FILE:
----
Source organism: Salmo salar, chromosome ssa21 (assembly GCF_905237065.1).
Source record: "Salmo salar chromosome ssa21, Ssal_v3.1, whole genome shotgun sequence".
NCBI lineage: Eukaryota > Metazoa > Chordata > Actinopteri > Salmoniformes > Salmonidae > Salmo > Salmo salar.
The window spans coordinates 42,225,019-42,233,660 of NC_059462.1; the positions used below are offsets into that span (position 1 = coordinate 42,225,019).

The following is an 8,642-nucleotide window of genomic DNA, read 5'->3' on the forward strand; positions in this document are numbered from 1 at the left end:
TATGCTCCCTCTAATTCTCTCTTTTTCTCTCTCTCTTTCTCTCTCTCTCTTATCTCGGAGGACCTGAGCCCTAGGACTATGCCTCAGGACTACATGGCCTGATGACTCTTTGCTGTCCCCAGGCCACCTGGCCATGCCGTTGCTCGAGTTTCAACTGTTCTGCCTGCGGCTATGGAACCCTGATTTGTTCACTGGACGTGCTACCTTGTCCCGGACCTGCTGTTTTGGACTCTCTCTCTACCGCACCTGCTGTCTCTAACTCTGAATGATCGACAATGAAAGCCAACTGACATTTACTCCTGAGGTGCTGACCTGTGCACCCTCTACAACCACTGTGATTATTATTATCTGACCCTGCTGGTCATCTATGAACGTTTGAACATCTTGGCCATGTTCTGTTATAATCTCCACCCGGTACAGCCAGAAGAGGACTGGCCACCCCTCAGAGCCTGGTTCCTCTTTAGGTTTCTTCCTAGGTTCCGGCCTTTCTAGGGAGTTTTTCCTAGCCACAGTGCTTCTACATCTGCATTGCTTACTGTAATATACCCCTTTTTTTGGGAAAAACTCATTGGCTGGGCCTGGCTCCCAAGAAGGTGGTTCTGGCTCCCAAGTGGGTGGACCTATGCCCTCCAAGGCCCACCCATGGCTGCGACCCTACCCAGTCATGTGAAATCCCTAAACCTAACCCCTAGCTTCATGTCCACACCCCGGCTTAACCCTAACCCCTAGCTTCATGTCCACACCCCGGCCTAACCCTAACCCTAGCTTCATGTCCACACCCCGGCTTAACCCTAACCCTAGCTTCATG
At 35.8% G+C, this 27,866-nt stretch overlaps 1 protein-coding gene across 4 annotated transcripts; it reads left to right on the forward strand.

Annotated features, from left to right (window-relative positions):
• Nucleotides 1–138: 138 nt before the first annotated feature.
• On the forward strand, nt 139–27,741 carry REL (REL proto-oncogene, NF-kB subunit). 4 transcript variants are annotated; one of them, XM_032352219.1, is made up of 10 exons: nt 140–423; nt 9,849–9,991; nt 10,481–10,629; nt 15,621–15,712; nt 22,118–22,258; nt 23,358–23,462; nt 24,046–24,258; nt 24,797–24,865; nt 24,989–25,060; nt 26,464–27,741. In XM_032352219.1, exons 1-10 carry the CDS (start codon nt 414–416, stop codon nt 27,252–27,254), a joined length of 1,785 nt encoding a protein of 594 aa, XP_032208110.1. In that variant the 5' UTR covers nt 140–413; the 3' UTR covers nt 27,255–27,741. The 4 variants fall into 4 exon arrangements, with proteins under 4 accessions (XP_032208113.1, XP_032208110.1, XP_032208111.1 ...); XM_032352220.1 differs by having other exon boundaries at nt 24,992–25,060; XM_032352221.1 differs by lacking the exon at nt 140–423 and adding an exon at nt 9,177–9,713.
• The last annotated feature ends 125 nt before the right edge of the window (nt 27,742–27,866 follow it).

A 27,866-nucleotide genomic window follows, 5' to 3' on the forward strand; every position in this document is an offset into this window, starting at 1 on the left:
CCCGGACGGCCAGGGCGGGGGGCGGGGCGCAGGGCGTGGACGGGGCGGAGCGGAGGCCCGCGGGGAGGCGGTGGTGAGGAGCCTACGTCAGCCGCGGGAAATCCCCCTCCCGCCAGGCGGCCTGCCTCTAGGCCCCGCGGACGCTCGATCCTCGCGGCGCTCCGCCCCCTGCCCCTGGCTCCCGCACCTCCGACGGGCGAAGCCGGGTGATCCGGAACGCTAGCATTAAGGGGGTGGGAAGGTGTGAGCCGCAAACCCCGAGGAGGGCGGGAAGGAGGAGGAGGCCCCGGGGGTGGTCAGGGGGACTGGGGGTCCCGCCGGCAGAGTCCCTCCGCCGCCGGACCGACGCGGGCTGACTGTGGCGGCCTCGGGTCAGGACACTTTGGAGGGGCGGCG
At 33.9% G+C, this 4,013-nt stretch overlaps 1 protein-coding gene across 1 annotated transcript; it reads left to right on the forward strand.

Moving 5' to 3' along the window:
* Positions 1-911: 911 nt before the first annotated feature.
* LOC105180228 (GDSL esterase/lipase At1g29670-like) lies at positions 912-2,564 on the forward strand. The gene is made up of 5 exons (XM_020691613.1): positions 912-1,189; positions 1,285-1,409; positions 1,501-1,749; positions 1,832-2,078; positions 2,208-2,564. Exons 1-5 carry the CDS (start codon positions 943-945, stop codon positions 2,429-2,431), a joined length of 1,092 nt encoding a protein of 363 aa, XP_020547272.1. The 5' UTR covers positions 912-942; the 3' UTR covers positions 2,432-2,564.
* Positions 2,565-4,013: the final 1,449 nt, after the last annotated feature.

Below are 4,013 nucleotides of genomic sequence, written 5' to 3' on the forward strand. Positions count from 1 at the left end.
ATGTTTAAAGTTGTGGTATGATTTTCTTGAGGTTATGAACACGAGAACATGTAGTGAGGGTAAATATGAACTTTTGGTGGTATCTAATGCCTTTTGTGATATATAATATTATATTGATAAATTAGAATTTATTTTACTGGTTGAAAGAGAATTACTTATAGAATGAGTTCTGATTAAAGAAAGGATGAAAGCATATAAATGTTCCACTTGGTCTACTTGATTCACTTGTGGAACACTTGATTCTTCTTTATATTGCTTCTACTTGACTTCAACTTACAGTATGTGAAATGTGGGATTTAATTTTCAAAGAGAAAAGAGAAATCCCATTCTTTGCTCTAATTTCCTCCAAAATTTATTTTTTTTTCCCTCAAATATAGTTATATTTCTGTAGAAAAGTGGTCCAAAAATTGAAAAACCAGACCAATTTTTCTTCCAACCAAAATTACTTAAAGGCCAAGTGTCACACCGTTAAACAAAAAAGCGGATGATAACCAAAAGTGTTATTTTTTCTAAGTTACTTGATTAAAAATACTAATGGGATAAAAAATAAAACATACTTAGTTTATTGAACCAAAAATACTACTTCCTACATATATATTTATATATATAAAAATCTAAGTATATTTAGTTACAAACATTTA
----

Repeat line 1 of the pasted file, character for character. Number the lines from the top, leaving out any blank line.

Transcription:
Source organism: Salmo salar, chromosome ssa21 (assembly GCF_905237065.1).